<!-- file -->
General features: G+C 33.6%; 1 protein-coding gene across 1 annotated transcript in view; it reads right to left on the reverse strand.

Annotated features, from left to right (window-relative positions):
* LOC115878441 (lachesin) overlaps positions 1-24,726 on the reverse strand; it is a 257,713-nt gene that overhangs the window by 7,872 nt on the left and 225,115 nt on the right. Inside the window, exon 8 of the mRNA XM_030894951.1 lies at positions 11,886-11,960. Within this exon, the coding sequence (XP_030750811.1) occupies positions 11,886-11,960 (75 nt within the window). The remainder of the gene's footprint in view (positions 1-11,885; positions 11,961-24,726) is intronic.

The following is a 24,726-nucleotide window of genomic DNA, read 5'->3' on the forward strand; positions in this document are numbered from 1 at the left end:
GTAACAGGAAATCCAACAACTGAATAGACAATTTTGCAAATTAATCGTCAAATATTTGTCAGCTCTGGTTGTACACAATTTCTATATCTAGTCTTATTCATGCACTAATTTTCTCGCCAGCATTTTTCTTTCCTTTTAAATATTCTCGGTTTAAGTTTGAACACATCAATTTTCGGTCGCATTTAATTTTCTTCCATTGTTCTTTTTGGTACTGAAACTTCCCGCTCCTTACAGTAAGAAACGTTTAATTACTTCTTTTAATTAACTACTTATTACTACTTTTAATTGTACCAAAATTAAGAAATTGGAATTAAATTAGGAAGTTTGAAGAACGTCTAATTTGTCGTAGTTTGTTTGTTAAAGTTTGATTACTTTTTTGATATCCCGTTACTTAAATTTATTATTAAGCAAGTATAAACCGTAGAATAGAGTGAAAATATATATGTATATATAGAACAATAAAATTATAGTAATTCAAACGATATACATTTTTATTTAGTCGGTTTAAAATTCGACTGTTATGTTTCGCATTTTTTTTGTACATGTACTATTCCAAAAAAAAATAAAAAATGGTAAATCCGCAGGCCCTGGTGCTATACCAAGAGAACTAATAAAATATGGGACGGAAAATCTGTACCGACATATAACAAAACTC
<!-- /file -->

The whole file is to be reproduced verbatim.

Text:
General features: G+C 33.6%; 1 protein-coding gene across 1 annotated transcript in view; it reads right to left on the reverse strand.

Annotated features, from left to right (window-relative positions):
* LOC115878441 (lachesin) overlaps positions 1-24,726 on the reverse strand; it is a 257,713-nt gene that overhangs the window by 7,872 nt on the left and 225,115 nt on the right. Inside the window, exon 8 of the mRNA XM_030894951.1 lies at positions 11,886-11,960. Within this exon, the coding sequence (XP_030750811.1) occupies positions 11,886-11,960 (75 nt within the window). The remainder of the gene's footprint in view (positions 1-11,885; positions 11,961-24,726) is intronic.

The following is a 24,726-nucleotide window of genomic DNA, read 5'->3' on the forward strand; positions in this document are numbered from 1 at the left end:
GTAACAGGAAATCCAACAACTGAATAGACAATTTTGCAAATTAATCGTCAAATATTTGTCAGCTCTGGTTGTACACAATTTCTATATCTAGTCTTATTCATGCACTAATTTTCTCGCCAGCATTTTTCTTTCCTTTTAAATATTCTCGGTTTAAGTTTGAACACATCAATTTTCGGTCGCATTTAATTTTCTTCCATTGTTCTTTTTGGTACTGAAACTTCCCGCTCCTTACAGTAAGAAACGTTTAATTACTTCTTTTAATTAACTACTTATTACTACTTTTAATTGTACCAAAATTAAGAAATTGGAATTAAATTAGGAAGTTTGAAGAACGTCTAATTTGTCGTAGTTTGTTTGTTAAAGTTTGATTACTTTTTTGATATCCCGTTACTTAAATTTATTATTAAGCAAGTATAAACCGTAGAATAGAGTGAAAATATATATGTATATATAGAACAATAAAATTATAGTAATTCAAACGATATACATTTTTATTTAGTCGGTTTAAAATTCGACTGTTATGTTTCGCATTTTTTTTGTACATGTACTATTCCAAAAAAAAATAAAAAATGGTAAATCCGCAGGCCCTGGTGCTATACCAAGAGAACTAATAAAATATGGGACGGAAAATCTGTACCGACATATAACAAAACTC